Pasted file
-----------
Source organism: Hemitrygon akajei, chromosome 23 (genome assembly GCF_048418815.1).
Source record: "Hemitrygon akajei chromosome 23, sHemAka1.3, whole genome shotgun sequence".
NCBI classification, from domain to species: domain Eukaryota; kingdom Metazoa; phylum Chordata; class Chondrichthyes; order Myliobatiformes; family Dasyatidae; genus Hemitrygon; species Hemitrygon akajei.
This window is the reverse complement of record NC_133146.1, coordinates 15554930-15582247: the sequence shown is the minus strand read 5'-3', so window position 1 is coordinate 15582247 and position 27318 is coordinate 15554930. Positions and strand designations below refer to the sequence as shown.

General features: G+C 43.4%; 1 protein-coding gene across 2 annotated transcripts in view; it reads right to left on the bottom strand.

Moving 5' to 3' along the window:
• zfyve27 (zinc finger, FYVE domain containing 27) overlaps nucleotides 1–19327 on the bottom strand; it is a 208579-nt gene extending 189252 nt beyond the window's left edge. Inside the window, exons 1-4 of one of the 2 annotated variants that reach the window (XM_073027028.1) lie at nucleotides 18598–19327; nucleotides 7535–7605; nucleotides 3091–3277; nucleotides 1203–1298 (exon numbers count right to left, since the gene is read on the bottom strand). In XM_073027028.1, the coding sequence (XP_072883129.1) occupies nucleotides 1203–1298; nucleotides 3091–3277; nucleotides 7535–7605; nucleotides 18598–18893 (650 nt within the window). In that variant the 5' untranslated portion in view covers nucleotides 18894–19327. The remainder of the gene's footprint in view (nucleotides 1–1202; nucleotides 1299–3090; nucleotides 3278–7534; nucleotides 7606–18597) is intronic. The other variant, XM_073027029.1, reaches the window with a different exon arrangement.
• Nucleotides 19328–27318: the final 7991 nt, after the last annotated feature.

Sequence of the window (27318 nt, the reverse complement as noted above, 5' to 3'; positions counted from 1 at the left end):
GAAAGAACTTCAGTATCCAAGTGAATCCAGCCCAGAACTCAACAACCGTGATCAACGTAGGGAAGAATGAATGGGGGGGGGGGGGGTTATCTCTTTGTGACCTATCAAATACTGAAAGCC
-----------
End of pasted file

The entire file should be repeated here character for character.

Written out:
Source organism: Hemitrygon akajei, chromosome 23 (genome assembly GCF_048418815.1).
Source record: "Hemitrygon akajei chromosome 23, sHemAka1.3, whole genome shotgun sequence".
NCBI classification, from domain to species: domain Eukaryota; kingdom Metazoa; phylum Chordata; class Chondrichthyes; order Myliobatiformes; family Dasyatidae; genus Hemitrygon; species Hemitrygon akajei.
This window is the reverse complement of record NC_133146.1, coordinates 15554930-15582247: the sequence shown is the minus strand read 5'-3', so window position 1 is coordinate 15582247 and position 27318 is coordinate 15554930. Positions and strand designations below refer to the sequence as shown.

General features: G+C 43.4%; 1 protein-coding gene across 2 annotated transcripts in view; it reads right to left on the bottom strand.

Moving 5' to 3' along the window:
• zfyve27 (zinc finger, FYVE domain containing 27) overlaps nucleotides 1–19327 on the bottom strand; it is a 208579-nt gene extending 189252 nt beyond the window's left edge. Inside the window, exons 1-4 of one of the 2 annotated variants that reach the window (XM_073027028.1) lie at nucleotides 18598–19327; nucleotides 7535–7605; nucleotides 3091–3277; nucleotides 1203–1298 (exon numbers count right to left, since the gene is read on the bottom strand). In XM_073027028.1, the coding sequence (XP_072883129.1) occupies nucleotides 1203–1298; nucleotides 3091–3277; nucleotides 7535–7605; nucleotides 18598–18893 (650 nt within the window). In that variant the 5' untranslated portion in view covers nucleotides 18894–19327. The remainder of the gene's footprint in view (nucleotides 1–1202; nucleotides 1299–3090; nucleotides 3278–7534; nucleotides 7606–18597) is intronic. The other variant, XM_073027029.1, reaches the window with a different exon arrangement.
• Nucleotides 19328–27318: the final 7991 nt, after the last annotated feature.

Sequence of the window (27318 nt, the reverse complement as noted above, 5' to 3'; positions counted from 1 at the left end):
GAAAGAACTTCAGTATCCAAGTGAATCCAGCCCAGAACTCAACAACCGTGATCAACGTAGGGAAGAATGAATGGGGGGGGGGGGGGTTATCTCTTTGTGACCTATCAAATACTGAAAGCC